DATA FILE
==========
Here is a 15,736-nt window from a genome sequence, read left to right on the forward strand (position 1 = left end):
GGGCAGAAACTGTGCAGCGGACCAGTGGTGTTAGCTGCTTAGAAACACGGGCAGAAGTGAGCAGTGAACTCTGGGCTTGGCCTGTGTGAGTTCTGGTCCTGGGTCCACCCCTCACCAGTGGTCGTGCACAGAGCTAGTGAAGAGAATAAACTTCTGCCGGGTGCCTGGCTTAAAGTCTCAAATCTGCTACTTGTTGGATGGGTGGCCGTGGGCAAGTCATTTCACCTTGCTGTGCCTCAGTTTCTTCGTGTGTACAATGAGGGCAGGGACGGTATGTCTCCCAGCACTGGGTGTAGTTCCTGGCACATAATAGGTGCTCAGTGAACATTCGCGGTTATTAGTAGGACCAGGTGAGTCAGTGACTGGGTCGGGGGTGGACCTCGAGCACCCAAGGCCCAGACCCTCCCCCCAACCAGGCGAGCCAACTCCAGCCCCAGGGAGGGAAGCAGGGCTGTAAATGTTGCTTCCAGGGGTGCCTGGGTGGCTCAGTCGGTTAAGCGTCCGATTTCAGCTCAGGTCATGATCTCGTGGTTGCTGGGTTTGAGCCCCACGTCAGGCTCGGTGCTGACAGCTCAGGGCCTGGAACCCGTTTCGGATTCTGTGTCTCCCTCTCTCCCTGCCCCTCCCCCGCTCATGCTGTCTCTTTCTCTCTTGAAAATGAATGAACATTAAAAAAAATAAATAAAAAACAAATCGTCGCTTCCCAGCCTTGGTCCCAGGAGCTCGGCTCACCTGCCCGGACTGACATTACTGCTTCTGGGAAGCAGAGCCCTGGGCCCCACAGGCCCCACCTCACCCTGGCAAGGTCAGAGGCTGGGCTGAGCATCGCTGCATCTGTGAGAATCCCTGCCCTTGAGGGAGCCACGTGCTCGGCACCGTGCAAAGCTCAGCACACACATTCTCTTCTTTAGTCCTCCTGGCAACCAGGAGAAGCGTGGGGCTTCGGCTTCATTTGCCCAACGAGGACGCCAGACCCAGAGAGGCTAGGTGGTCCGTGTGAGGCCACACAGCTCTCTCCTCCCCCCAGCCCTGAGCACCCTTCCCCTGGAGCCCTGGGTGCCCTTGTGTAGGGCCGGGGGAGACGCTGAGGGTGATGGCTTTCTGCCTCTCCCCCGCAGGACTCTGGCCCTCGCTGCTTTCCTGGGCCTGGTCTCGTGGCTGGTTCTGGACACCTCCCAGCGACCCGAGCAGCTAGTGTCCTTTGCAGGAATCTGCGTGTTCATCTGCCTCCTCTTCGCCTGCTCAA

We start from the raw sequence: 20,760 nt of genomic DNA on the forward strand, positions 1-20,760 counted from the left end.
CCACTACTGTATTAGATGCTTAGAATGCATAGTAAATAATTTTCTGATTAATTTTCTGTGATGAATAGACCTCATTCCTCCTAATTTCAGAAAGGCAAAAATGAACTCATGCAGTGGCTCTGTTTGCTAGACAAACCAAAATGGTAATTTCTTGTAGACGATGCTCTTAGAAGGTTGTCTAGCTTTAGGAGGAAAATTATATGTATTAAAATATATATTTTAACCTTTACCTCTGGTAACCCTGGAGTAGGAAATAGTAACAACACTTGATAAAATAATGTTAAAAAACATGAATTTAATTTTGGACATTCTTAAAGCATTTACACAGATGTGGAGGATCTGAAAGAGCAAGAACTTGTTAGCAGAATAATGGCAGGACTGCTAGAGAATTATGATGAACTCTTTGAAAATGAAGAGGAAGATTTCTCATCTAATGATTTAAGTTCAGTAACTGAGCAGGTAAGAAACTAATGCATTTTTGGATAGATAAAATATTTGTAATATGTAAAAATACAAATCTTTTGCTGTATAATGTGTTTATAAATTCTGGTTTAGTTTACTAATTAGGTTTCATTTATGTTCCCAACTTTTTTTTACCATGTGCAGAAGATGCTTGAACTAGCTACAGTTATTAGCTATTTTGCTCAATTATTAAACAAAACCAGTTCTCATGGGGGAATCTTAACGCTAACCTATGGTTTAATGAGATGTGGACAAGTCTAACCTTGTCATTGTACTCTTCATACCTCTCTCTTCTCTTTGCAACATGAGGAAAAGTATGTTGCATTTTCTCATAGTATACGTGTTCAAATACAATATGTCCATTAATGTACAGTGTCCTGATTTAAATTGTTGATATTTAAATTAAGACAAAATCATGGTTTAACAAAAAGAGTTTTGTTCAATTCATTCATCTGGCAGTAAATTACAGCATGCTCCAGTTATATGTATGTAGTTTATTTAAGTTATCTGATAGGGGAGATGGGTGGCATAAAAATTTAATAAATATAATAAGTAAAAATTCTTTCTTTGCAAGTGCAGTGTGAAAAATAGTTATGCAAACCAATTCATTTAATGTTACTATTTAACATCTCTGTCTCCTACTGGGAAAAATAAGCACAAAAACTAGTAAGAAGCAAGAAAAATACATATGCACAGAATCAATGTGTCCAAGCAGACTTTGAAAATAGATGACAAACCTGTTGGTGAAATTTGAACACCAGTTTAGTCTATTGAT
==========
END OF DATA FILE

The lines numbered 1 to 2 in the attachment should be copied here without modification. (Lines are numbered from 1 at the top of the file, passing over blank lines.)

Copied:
Here is a 15,736-nt window from a genome sequence, read left to right on the forward strand (position 1 = left end):
GGGCAGAAACTGTGCAGCGGACCAGTGGTGTTAGCTGCTTAGAAACACGGGCAGAAGTGAGCAGTGAACTCTGGGCTTGGCCTGTGTGAGTTCTGGTCCTGGGTCCACCCCTCACCAGTGGTCGTGCACAGAGCTAGTGAAGAGAATAAACTTCTGCCGGGTGCCTGGCTTAAAGTCTCAAATCTGCTACTTGTTGGATGGGTGGCCGTGGGCAAGTCATTTCACCTTGCTGTGCCTCAGTTTCTTCGTGTGTACAATGAGGGCAGGGACGGTATGTCTCCCAGCACTGGGTGTAGTTCCTGGCACATAATAGGTGCTCAGTGAACATTCGCGGTTATTAGTAGGACCAGGTGAGTCAGTGACTGGGTCGGGGGTGGACCTCGAGCACCCAAGGCCCAGACCCTCCCCCCAACCAGGCGAGCCAACTCCAGCCCCAGGGAGGGAAGCAGGGCTGTAAATGTTGCTTCCAGGGGTGCCTGGGTGGCTCAGTCGGTTAAGCGTCCGATTTCAGCTCAGGTCATGATCTCGTGGTTGCTGGGTTTGAGCCCCACGTCAGGCTCGGTGCTGACAGCTCAGGGCCTGGAACCCGTTTCGGATTCTGTGTCTCCCTCTCTCCCTGCCCCTCCCCCGCTCATGCTGTCTCTTTCTCTCTTGAAAATGAATGAACATTAAAAAAAATAAATAAAAAACAAATCGTCGCTTCCCAGCCTTGGTCCCAGGAGCTCGGCTCACCTGCCCGGACTGACATTACTGCTTCTGGGAAGCAGAGCCCTGGGCCCCACAGGCCCCACCTCACCCTGGCAAGGTCAGAGGCTGGGCTGAGCATCGCTGCATCTGTGAGAATCCCTGCCCTTGAGGGAGCCACGTGCTCGGCACCGTGCAAAGCTCAGCACACACATTCTCTTCTTTAGTCCTCCTGGCAACCAGGAGAAGCGTGGGGCTTCGGCTTCATTTGCCCAACGAGGACGCCAGACCCAGAGAGGCTAGGTGGTCCGTGTGAGGCCACACAGCTCTCTCCTCCCCCCAGCCCTGAGCACCCTTCCCCTGGAGCCCTGGGTGCCCTTGTGTAGGGCCGGGGGAGACGCTGAGGGTGATGGCTTTCTGCCTCTCCCCCGCAGGACTCTGGCCCTCGCTGCTTTCCTGGGCCTGGTCTCGTGGCTGGTTCTGGACACCTCCCAGCGACCCGAGCAGCTAGTGTCCTTTGCAGGAATCTGCGTGTTCATCTGCCTCCTCTTCGCCTGCTCAA